The characteristics of the vehicles and crashes also differed between the two groups (tables 3 and 4). The vehicle was reported as stolen in 18% of cases compared with 0.2% of FARS vehicles not involved in police pursuits. The fleeing vehicles at the time of the crash were traveling a mean of 25.4 mph (42.3 kph) over the speed limit compared to the CDS vehicles which were traveling a mean of 15.5 mph (25.8 kph) under the speed limit at the time of the crash. Almost one quarter of the pursuit crashes involved a rollover. Seven percent of the vehicles involved in pursuit crashes were motorcycles (compared with only 0.2% of CDS vehicles). Pursuit crashes were more likely to occur on local roads and during the night, but less likely to occur during inclement weather compared with other crashes.
This study demonstrates that approximately 300 lives are lost each year in the United States from police pursuit related crashes and one third of these are among innocent people, not being pursued by police. These crashes occur in the dark at high speed often on local roads. The pursued usually have a long history of prior driving violations and are often intoxicated or using drugs. These 300 lives account for about 1% of all motor vehicle related deaths in the United States.
We could not determine the reason for the pursuit from these data. However, Alpert in his case study of three police departments found that 36%–51% of the pursuits were because of a traffic violation, compared with 35%–43% because of a felony.3 Auto theft is a common crime and 18% of the pursued vehicles in our study had been stolen. In one trauma center study, 8% of all motor vehicle crash related injuries during 1993–94 involved a stolen car.4 In that study, 42% of the victims were innocent and the case-fatality rate was 18% compared with 7% for all motor vehicle injured patients treated at that center.
We also could not determine from our data the proportion of police pursuits that ended in a crash or a fatality. However, in Alpert’s study of three jurisdictions, 20%–40% ended in a crash and 12%–41% of pursuits result in an injury.3 In data from California and Miami during the 1980s, 1% and 0.7% of police pursuits respectively resulted in fatalities2. In Illinois, 1.7% resulted in deaths.2 While nearly all police agencies have written policies governing pursuits, 48% permitted pursuits in response to any offense, not just a felony offense.5 Only 11% placed limits on pursuing speeds.
The study also suggests a number of areas in which further research might be helpful for determining public policy. The wide range in the number of police pursuits in different police jurisdictions across the country represents a natural experiment in which the effects of different policies on crime might be investigated. Is the trade-off of fewer pursuit related crashes and deaths offset by a higher number of fatal crimes, crashes involving alcohol, and a lack of apprehension of serious criminal offenders? The data may be available for a true cost-benefit analysis in which different policies for pursuit could be modeled. Are criminals aware of a jurisdiction’s pursuit policy, and does it affect their likelihood of fleeing the scene of a crash or police arrest? What other alternatives to police pursuits are available and what is their relative effectiveness?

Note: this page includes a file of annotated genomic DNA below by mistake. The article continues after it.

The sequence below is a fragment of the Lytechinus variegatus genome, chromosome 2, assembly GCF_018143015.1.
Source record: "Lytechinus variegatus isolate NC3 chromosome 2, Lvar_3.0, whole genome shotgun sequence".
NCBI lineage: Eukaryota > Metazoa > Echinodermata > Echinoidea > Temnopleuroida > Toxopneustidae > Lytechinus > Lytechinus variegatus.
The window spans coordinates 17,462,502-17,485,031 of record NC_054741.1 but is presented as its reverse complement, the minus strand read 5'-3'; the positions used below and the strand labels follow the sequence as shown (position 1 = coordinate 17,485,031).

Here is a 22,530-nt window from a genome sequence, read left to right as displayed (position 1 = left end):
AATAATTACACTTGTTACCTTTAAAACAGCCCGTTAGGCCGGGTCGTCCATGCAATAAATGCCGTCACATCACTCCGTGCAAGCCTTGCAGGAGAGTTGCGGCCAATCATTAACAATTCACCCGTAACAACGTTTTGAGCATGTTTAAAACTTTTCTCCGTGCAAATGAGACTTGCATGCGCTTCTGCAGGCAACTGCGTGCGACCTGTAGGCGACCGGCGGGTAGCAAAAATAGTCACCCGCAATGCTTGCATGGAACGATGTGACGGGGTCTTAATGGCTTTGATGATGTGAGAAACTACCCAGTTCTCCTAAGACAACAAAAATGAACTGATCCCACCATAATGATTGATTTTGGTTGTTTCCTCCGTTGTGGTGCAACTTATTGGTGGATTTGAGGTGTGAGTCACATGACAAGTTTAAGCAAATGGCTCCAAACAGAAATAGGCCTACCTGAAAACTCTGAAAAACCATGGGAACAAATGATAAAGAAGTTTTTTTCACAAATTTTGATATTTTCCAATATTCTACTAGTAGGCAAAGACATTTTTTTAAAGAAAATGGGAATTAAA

High speed pursuit of suspected criminals by police is controversial, and represents a balance between the need for apprehension of criminals and the potential risk to the pursuing police officer and the general public.
There were 260–325 police pursuits ending in a fatality annually in the United States during the nine year study period 1994–2002.
A total of 1088 deaths were of people not in the fleeing vehicle and 2055 to people in the fleeing vehicle.
Altogether 946 (30.1%) were occupants of vehicles uninvolved in the police pursuit.
Only 39% of the pursued drivers had a valid driver’s license compared with 86% of drivers involved in other fatal crashes.
Police pursuit policies must be informed by this type of research, and public debate about these policies be conducted. Police pursuits are hotly debated among the law enforcement and criminal justice community.2 Policies vary in the type of offense for which a pursuit is allowed, the speed at which they can be conducted, responsibility for initiating and terminating a pursuit, and the use of alternatives.5 Changes in policies can have a substantial effect. For example, when Dade County, Florida restricted pursuits to only those for violent felons, the number of police pursuits decreased by 82% in the next year.3 In contrast, when Omaha adopted a more permissive policy for pursuit, the number of pursuits increased by 600%.3 Prior research indicates a relative lack of training of officers in pursuits and pursuit driving.3 Other methods of stopping criminals have not been widely adopted such as use of roadblocks, barrier strips which have spikes designed to puncture the tires and stop the pursued vehicle.5 Pursuit incidents are often not routinely reviewed by the agency, and 40% of agencies reported providing no training in pursuit tactics.5 Given that one third of the deaths are to innocent civilians, the cost and benefits of police pursuits should be more openly discussed and other options for stopping criminals more fully explored.
Grant R49/CCR0002570 from the Centers for Disease Control and Prevention.